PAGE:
The following column is provided by The American Institute for Cancer Research.
Q: Can lack of sleep really lead to weight gain?
A: Many, but not all, studies do show a link between lack of sleep and increased chances of being overweight among children and young or middle-aged adults. There may be several reasons for this. It’s possible that people who are overweight or obese are more likely to have lifestyles that include less sleep, whether because of working jobs with long, late hours or activities such as extended television viewing. However, some research suggests that lack of sleep — usually referring to less than six or seven hours a night for adults — can lead to choices that make weight control a challenge, such as when fatigue causes you to be less active or grab extra sweet drinks and snacks, or when staying up longer hours simply means having more time to eat. There are studies suggesting that lack of sleep can even lead to hormonal changes that increase appetite and the depositing of fat around the waist. Not everyone’s weight seems equally affected by lack of sleep, but if you’re short on sleep and gaining weight, getting to bed earlier may bring a variety of health benefits. Naps can also boost health, but so far no link has been found to weight control.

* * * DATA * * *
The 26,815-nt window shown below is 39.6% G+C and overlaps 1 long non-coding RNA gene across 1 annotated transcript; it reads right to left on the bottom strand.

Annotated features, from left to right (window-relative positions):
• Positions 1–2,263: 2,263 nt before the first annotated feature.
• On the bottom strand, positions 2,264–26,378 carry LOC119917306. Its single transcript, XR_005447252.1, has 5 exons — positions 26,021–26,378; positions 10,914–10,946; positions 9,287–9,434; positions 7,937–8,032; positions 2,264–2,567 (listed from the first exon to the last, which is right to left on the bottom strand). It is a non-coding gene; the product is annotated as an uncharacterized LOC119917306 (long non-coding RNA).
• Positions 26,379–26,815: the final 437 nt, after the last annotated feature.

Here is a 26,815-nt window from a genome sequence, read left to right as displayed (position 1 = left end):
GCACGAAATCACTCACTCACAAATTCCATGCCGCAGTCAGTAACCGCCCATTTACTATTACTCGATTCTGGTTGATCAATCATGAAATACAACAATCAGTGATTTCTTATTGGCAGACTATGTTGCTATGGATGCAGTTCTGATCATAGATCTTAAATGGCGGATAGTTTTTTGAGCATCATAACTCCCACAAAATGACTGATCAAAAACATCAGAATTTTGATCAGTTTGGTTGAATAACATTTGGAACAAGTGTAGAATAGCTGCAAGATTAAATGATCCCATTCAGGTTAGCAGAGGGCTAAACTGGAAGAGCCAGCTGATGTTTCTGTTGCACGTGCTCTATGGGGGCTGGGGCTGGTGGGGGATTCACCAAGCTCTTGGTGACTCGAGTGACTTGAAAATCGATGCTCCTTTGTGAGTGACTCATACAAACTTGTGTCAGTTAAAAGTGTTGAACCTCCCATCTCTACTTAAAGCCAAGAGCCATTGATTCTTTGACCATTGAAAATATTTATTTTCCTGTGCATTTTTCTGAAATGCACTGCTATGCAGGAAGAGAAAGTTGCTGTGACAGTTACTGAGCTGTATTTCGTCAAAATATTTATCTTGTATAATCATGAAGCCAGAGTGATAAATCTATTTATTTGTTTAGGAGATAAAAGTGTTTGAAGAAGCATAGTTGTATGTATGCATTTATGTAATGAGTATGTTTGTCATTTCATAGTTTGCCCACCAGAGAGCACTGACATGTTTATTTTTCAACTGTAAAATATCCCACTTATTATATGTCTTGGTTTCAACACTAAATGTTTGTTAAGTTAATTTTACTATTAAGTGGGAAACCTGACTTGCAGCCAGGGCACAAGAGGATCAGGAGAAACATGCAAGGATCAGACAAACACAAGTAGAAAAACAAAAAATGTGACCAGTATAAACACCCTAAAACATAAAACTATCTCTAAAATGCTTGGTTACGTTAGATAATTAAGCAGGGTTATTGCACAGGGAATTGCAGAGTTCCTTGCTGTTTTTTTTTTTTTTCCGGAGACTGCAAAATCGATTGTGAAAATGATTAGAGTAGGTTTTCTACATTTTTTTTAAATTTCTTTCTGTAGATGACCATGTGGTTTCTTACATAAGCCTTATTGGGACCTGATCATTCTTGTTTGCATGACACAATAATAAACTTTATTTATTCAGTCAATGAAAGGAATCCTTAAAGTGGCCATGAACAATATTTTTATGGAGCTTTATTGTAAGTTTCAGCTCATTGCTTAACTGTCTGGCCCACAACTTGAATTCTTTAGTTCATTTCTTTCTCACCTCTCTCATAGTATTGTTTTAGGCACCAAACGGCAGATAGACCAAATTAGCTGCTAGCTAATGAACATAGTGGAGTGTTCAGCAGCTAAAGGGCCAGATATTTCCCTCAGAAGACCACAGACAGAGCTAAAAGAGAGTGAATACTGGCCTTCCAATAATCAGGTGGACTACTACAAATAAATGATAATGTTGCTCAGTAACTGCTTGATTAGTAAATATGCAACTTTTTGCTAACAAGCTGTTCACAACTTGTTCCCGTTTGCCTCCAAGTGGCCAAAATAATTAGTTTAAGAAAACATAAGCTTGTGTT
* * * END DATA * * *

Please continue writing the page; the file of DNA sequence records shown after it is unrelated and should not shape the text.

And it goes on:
Q: I became a vegetarian to lose weight, but it’s not working. Why?
A: Vegetarian eating can be very nutritious and sometimes the switch leads to weight loss, but it’s not an automatic ticket for weight loss. To lose weight, you’ve got to eat fewer calories than you burn up. Regular exercise is an important part of helping that to occur. Consider whether the foods you eat are very concentrated in calories. Some foods vegetarians eat as sources of protein — such as legumes, nuts, seeds and cheese — are higher in calories than poultry and lean meat. These plant sources of protein are important, but need to be balanced with plenty of low-calorie vegetables. Look at what you drink, too. Soft drinks aren’t the only beverages in which calories add up quickly; the same is true for juice, sweetened milk and milk alternative drinks and alcohol. Also consider whether you might be eating portions larger than you really need. Overeating, even with healthful food, will almost surely promote excess weight. Studies suggest that if people who are overeating take 25 percent smaller portions, they can often reduce calorie consumption without noticing any increase in hunger.
Q: If I drink orange juice with extra pulp, does that mean I’m getting the fiber?
A: You may be getting a little bit of fiber, but it doesn’t add up to the amount of fiber in even one-sixth of an orange. For all the orange juice products I checked, choosing the type with fiber doesn’t add any additional nutrients either. So when you drink juice, choose whichever form you most enjoy, and remember to include solid fruit — fresh, frozen, canned or dried with little or no sugar — for most of the three or four servings of fruit recommended for adults each day.
Karen Collins is a registered dietician and certified nutritionist with The American Institute for Cancer Research, the cancer charity that fosters research on the relationship of nutrition, physical activity and weight management to cancer risk.